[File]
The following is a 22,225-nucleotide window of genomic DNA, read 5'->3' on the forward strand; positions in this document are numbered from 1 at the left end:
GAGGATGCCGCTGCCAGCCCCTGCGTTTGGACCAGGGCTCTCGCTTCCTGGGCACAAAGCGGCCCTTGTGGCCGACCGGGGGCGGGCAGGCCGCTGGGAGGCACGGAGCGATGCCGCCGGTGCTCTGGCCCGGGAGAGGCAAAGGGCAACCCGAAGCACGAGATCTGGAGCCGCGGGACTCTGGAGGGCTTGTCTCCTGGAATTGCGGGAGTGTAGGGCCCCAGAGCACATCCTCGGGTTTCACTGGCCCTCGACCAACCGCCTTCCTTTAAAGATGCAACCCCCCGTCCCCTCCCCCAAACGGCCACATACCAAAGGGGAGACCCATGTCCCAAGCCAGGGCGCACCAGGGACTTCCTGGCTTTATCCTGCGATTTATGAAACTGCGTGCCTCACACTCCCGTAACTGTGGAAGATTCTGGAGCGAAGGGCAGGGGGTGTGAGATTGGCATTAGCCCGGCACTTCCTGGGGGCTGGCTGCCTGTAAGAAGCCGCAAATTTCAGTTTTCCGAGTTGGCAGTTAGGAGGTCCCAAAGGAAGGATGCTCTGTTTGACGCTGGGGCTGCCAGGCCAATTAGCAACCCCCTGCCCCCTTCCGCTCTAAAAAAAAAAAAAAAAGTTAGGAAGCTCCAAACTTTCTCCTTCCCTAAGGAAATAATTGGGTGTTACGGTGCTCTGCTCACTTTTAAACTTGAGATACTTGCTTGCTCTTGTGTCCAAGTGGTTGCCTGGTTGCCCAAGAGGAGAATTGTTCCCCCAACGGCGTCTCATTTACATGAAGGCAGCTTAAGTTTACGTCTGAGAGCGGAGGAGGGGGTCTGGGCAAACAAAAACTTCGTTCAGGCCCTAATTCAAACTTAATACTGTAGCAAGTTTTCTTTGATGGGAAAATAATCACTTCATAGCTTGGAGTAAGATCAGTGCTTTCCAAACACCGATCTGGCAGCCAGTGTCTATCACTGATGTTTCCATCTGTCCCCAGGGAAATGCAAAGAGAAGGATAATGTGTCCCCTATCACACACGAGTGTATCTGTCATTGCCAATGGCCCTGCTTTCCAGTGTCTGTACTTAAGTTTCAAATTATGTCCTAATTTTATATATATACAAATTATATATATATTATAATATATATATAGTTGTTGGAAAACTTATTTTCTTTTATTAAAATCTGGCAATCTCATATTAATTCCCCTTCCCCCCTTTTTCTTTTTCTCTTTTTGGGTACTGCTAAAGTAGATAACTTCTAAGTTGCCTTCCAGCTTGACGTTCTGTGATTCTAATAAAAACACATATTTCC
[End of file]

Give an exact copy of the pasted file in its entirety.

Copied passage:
The following is a 22,225-nucleotide window of genomic DNA, read 5'->3' on the forward strand; positions in this document are numbered from 1 at the left end:
GAGGATGCCGCTGCCAGCCCCTGCGTTTGGACCAGGGCTCTCGCTTCCTGGGCACAAAGCGGCCCTTGTGGCCGACCGGGGGCGGGCAGGCCGCTGGGAGGCACGGAGCGATGCCGCCGGTGCTCTGGCCCGGGAGAGGCAAAGGGCAACCCGAAGCACGAGATCTGGAGCCGCGGGACTCTGGAGGGCTTGTCTCCTGGAATTGCGGGAGTGTAGGGCCCCAGAGCACATCCTCGGGTTTCACTGGCCCTCGACCAACCGCCTTCCTTTAAAGATGCAACCCCCCGTCCCCTCCCCCAAACGGCCACATACCAAAGGGGAGACCCATGTCCCAAGCCAGGGCGCACCAGGGACTTCCTGGCTTTATCCTGCGATTTATGAAACTGCGTGCCTCACACTCCCGTAACTGTGGAAGATTCTGGAGCGAAGGGCAGGGGGTGTGAGATTGGCATTAGCCCGGCACTTCCTGGGGGCTGGCTGCCTGTAAGAAGCCGCAAATTTCAGTTTTCCGAGTTGGCAGTTAGGAGGTCCCAAAGGAAGGATGCTCTGTTTGACGCTGGGGCTGCCAGGCCAATTAGCAACCCCCTGCCCCCTTCCGCTCTAAAAAAAAAAAAAAAAGTTAGGAAGCTCCAAACTTTCTCCTTCCCTAAGGAAATAATTGGGTGTTACGGTGCTCTGCTCACTTTTAAACTTGAGATACTTGCTTGCTCTTGTGTCCAAGTGGTTGCCTGGTTGCCCAAGAGGAGAATTGTTCCCCCAACGGCGTCTCATTTACATGAAGGCAGCTTAAGTTTACGTCTGAGAGCGGAGGAGGGGGTCTGGGCAAACAAAAACTTCGTTCAGGCCCTAATTCAAACTTAATACTGTAGCAAGTTTTCTTTGATGGGAAAATAATCACTTCATAGCTTGGAGTAAGATCAGTGCTTTCCAAACACCGATCTGGCAGCCAGTGTCTATCACTGATGTTTCCATCTGTCCCCAGGGAAATGCAAAGAGAAGGATAATGTGTCCCCTATCACACACGAGTGTATCTGTCATTGCCAATGGCCCTGCTTTCCAGTGTCTGTACTTAAGTTTCAAATTATGTCCTAATTTTATATATATACAAATTATATATATATTATAATATATATATAGTTGTTGGAAAACTTATTTTCTTTTATTAAAATCTGGCAATCTCATATTAATTCCCCTTCCCCCCTTTTTCTTTTTCTCTTTTTGGGTACTGCTAAAGTAGATAACTTCTAAGTTGCCTTCCAGCTTGACGTTCTGTGATTCTAATAAAAACACATATTTCC